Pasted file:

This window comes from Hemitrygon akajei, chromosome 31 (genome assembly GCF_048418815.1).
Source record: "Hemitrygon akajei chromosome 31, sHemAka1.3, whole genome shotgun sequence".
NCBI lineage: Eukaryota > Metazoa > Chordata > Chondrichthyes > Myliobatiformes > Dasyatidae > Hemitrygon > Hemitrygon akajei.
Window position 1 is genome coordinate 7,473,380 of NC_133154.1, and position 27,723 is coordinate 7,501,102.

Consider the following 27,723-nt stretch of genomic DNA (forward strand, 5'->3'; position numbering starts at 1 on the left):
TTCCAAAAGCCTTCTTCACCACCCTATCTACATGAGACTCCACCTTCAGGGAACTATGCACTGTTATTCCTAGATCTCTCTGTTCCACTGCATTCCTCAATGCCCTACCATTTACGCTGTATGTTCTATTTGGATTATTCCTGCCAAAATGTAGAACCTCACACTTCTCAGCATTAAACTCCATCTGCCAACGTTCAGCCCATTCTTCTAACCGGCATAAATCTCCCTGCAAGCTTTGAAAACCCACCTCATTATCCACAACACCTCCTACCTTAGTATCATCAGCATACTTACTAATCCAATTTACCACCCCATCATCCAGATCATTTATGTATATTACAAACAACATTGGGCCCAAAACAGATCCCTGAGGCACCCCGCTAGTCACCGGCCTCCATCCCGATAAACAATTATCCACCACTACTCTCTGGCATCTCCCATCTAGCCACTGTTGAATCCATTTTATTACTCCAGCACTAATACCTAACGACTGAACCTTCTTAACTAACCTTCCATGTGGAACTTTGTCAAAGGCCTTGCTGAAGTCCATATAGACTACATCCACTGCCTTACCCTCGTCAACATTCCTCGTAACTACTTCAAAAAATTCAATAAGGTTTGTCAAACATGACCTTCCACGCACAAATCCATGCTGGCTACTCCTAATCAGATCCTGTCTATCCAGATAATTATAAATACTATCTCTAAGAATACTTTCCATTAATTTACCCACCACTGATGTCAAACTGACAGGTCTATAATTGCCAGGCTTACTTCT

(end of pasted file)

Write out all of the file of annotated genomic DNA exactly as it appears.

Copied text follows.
This window comes from Hemitrygon akajei, chromosome 31 (genome assembly GCF_048418815.1).
Source record: "Hemitrygon akajei chromosome 31, sHemAka1.3, whole genome shotgun sequence".
NCBI lineage: Eukaryota > Metazoa > Chordata > Chondrichthyes > Myliobatiformes > Dasyatidae > Hemitrygon > Hemitrygon akajei.
Window position 1 is genome coordinate 7,473,380 of NC_133154.1, and position 27,723 is coordinate 7,501,102.

Consider the following 27,723-nt stretch of genomic DNA (forward strand, 5'->3'; position numbering starts at 1 on the left):
TTCCAAAAGCCTTCTTCACCACCCTATCTACATGAGACTCCACCTTCAGGGAACTATGCACTGTTATTCCTAGATCTCTCTGTTCCACTGCATTCCTCAATGCCCTACCATTTACGCTGTATGTTCTATTTGGATTATTCCTGCCAAAATGTAGAACCTCACACTTCTCAGCATTAAACTCCATCTGCCAACGTTCAGCCCATTCTTCTAACCGGCATAAATCTCCCTGCAAGCTTTGAAAACCCACCTCATTATCCACAACACCTCCTACCTTAGTATCATCAGCATACTTACTAATCCAATTTACCACCCCATCATCCAGATCATTTATGTATATTACAAACAACATTGGGCCCAAAACAGATCCCTGAGGCACCCCGCTAGTCACCGGCCTCCATCCCGATAAACAATTATCCACCACTACTCTCTGGCATCTCCCATCTAGCCACTGTTGAATCCATTTTATTACTCCAGCACTAATACCTAACGACTGAACCTTCTTAACTAACCTTCCATGTGGAACTTTGTCAAAGGCCTTGCTGAAGTCCATATAGACTACATCCACTGCCTTACCCTCGTCAACATTCCTCGTAACTACTTCAAAAAATTCAATAAGGTTTGTCAAACATGACCTTCCACGCACAAATCCATGCTGGCTACTCCTAATCAGATCCTGTCTATCCAGATAATTATAAATACTATCTCTAAGAATACTTTCCATTAATTTACCCACCACTGATGTCAAACTGACAGGTCTATAATTGCCAGGCTTACTTCT